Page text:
11. Sep 16, 2007

### genneth

I'd be surprised if she's been taught integration via measure theory...

12. Sep 16, 2007

### physgirl

Yeah, I'm not sure what that's about :(

13. Sep 16, 2007

### EnumaElish

Well, an integral is an area under a curve defined over an interval, correct?

Look at the "intervals" over which the 3 values of the delta function have been defined. Can you visualize each of the intervals? Does one look different that the other two? Which one? What is different about it?

14. Sep 16, 2007

### physgirl

$$\Psi$$=x$$\vartheta$$(l/2-x)+(l-x)$$\vartheta$$(x-l/2)

That's the equation that I have to square and find the integral from 0 to l given the above definition of $$\vartheta$$...

So I drew the graph of delta, but I'm still confused as to if it'll still be the same graph when it is squared (since 1^2 is still 1) or what's thing about delta=0.5 when x=0... and this delta term is multiplied by other x terms, so how would that affect integration techniques?

15. Sep 16, 2007

### EnumaElish

Okay, so it's a theta, whatever, function. What is the exact definition of $\vartheta$, same as "1 for x>0, 0.5 for x=0, and 0 for x<0"?

The part about "squaring": you mean, $\Psi^2$?

Let L = 10. Now substitute that value into your formulas. Then c-a-r-e-f-u-l-l-y make a graph of $\Psi^2$ over 0 < x < 10.

Last edited: Sep 16, 2007
16. Sep 16, 2007

### genneth

The usual way to do these to to split the function into pieces that you can tackle individually. So in your case, I'd split the integral into [0, l/2] and [l/2, l]. Then inside each interval, delta(l/2-x) equals 1 and 0, and delta(x-l/2) equals 0 and 1. That should let you work out the integral.

17. Sep 16, 2007

### EnumaElish

And, do you understand why you need to split it into two and not three?

18. Sep 16, 2007

### physgirl

Thanks so much! I got the answer that I was expecting. So just to make sure, is this the correct method?
====================
using the relationship such as: theta(l/2-x) is 1 when x<l/2 [and therefore theta^2(l/2-x) is also 1 in that case], theta(l/2-x) is 0 when x>l/2, etc...

and since: psi^2=x^2 theta^2 (l/2-x) + (l-x)^2 theta^2(x-l/2)

if you do Integ(psi^2)=Integ(x^2 dx) + Integ((l-x)^2 dx)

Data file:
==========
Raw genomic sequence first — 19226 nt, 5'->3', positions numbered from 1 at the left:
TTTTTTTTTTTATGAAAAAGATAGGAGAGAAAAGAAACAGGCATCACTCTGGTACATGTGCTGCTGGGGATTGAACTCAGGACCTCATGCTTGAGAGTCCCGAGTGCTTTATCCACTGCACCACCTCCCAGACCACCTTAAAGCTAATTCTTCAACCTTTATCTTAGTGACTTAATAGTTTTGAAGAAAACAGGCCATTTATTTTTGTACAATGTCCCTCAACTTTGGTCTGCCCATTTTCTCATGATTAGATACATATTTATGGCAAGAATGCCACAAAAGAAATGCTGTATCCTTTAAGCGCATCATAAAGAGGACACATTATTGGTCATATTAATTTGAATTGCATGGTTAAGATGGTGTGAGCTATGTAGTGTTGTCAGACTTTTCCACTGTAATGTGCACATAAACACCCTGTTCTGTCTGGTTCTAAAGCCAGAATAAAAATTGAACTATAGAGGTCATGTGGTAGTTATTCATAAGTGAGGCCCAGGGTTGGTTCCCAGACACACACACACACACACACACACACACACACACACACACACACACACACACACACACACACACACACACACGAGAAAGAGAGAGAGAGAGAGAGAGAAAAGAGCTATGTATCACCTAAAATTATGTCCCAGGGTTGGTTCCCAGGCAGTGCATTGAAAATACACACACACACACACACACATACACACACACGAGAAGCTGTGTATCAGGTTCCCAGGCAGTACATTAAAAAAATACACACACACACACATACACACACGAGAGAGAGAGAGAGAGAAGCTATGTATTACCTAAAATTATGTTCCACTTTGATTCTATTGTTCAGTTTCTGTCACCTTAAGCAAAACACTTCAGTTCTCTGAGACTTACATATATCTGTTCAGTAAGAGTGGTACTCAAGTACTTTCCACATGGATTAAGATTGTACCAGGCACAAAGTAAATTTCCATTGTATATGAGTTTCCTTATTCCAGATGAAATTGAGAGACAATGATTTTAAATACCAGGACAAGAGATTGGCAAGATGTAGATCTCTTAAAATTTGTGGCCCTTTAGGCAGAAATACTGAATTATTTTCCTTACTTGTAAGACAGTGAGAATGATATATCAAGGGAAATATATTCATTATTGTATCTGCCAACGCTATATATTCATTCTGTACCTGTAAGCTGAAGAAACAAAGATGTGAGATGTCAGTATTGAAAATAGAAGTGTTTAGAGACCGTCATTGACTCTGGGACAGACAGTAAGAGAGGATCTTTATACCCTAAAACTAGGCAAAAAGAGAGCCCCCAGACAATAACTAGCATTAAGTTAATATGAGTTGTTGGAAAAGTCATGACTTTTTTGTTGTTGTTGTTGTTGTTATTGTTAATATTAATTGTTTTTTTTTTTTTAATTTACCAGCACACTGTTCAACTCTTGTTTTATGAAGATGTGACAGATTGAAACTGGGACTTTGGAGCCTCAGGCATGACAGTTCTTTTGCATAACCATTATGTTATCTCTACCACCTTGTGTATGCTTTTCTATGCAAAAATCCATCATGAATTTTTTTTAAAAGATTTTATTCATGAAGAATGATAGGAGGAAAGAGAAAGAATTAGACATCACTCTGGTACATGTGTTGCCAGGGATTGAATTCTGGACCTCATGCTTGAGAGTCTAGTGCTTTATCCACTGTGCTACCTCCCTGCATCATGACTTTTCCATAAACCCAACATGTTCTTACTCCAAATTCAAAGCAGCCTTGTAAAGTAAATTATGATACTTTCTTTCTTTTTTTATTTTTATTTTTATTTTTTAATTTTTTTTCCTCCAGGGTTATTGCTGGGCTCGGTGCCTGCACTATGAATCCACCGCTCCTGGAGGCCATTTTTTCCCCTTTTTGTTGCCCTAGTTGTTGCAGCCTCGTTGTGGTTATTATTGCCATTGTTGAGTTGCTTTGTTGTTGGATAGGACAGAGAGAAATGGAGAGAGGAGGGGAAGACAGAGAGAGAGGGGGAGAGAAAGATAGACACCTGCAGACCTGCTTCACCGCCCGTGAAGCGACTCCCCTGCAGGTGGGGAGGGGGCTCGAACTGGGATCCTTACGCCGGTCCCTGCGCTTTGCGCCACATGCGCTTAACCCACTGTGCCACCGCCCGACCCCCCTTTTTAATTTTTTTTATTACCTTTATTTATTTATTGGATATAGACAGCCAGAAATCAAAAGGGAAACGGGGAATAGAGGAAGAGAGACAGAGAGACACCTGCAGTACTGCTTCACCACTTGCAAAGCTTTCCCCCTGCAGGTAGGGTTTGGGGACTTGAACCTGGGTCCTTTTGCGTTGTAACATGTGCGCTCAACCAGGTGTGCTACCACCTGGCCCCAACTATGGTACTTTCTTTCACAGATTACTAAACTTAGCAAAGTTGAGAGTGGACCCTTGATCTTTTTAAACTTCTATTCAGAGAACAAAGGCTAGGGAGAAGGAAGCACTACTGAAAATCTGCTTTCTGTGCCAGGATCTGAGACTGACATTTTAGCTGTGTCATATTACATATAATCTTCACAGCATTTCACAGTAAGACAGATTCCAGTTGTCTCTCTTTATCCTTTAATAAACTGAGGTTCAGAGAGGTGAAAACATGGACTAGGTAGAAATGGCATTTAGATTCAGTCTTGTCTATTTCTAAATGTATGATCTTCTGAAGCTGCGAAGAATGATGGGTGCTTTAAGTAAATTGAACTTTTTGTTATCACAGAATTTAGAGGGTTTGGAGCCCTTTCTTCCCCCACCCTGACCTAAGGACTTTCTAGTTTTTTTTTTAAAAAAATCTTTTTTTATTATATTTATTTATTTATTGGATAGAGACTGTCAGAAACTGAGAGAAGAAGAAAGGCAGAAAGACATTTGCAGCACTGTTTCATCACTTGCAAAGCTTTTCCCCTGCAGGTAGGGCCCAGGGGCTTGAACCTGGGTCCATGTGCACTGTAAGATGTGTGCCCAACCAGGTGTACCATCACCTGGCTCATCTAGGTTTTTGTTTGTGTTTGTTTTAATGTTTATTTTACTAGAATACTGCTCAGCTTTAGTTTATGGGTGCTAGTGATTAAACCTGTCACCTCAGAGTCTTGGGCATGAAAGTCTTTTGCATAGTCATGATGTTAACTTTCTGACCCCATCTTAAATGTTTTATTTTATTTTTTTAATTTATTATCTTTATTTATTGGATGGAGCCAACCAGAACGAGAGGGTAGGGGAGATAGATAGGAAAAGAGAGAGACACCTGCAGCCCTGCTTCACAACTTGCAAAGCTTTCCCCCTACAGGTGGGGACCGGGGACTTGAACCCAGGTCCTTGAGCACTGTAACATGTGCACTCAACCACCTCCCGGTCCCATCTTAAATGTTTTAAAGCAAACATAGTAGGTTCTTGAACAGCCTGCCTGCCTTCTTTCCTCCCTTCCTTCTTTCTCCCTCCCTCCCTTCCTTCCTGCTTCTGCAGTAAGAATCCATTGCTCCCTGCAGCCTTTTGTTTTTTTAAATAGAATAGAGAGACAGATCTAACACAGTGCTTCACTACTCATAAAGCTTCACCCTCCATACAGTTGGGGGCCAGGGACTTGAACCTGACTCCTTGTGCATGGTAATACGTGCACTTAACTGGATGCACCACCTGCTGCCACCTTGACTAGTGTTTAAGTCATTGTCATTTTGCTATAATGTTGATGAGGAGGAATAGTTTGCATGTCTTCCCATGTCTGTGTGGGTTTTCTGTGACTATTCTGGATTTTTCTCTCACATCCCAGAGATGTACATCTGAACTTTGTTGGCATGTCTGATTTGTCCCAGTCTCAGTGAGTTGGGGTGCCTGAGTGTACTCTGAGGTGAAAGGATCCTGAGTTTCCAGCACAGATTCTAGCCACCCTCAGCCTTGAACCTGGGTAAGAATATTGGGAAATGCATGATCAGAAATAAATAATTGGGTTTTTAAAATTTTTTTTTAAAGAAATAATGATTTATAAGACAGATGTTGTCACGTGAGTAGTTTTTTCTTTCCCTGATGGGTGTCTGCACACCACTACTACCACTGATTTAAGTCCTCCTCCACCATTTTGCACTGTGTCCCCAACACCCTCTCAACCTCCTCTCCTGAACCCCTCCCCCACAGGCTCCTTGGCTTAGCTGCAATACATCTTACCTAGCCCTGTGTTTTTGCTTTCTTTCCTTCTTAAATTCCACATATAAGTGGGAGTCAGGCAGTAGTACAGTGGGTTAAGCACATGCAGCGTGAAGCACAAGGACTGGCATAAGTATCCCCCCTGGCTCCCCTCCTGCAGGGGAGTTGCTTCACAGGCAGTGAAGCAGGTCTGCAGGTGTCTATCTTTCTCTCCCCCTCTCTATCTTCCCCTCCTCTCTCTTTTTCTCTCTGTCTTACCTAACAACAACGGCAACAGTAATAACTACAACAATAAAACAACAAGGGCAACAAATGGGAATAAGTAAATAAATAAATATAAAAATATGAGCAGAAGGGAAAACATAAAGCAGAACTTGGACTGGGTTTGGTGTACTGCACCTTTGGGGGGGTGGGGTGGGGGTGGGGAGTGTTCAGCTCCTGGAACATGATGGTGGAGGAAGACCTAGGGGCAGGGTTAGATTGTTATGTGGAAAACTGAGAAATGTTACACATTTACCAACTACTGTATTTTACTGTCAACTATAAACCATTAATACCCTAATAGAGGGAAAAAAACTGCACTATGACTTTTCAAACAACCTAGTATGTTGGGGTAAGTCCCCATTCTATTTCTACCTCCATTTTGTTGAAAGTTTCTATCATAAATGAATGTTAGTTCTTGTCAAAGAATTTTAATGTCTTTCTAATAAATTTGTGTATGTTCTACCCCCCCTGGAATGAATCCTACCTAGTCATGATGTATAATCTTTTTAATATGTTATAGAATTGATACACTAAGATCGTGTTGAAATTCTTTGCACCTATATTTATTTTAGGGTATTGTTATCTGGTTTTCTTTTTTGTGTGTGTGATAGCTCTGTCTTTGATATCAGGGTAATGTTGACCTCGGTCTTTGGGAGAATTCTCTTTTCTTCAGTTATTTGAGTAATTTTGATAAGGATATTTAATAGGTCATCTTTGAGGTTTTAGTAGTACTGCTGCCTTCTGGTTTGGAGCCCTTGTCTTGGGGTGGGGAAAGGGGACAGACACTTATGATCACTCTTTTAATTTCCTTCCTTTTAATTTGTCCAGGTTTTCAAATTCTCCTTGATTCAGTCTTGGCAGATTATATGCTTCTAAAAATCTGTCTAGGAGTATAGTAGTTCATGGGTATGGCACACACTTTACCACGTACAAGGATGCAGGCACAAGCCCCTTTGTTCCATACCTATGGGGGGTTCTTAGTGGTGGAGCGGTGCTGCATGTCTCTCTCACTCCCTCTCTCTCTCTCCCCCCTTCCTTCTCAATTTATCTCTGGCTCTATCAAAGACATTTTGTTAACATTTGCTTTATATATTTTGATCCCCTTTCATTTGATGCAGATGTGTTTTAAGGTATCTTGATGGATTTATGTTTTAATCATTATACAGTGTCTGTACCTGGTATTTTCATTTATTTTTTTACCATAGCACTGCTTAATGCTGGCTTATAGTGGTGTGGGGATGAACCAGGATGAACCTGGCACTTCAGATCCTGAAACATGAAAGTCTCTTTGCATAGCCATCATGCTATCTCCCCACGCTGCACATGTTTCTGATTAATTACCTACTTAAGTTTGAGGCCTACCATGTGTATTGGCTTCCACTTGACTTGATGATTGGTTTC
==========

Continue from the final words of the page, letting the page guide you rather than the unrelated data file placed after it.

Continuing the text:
where the 1st integral on the right hand side is from 0-->l/2 and the second one is from l/2-->1... and just evaluate that?
======================

And I think I see why it's split into two integrals not three (by the third one, do you mean an integral that goes from l/2 to l/2??)... but I thought the range that you integrate stuff over is including the endpoint values itself... so in my first integral, I'd be finding the area from 0 to l/2, including the points 0 AND l/2... but I know at point l/2 exactly, it's value isn't 0 or 1.... so are we just ignoring that point?

19. Sep 16, 2007

### genneth

More importantly, any integral like:

$$\int_a^a \ldots\,dx = 0$$

because the limits are the same. In other words, it didn't matter what your function was at 0, as long as it was finite.

You might want to wonder what the derivative of the step function is -- that is what we usually call the delta function (I seriously recommend this nomenclature, otherwise people will get confused).

20. Sep 16, 2007

### EnumaElish

psi^2 is NOT x^2 theta^2 (l/2-x) + (l-x)^2 theta^2(x-l/2). You are missing the interaction term.

Hint: how do you expand (a + b)^2? [Edit: I do realize that the interaction term happens to be 0 in this case, but that should have been part of your argument.]

Did you mean the second one is from L/2 --> L? (I suggest using uppercase L instead of l, which you seem to be confusing with 1.)

Last edited: Sep 17, 2007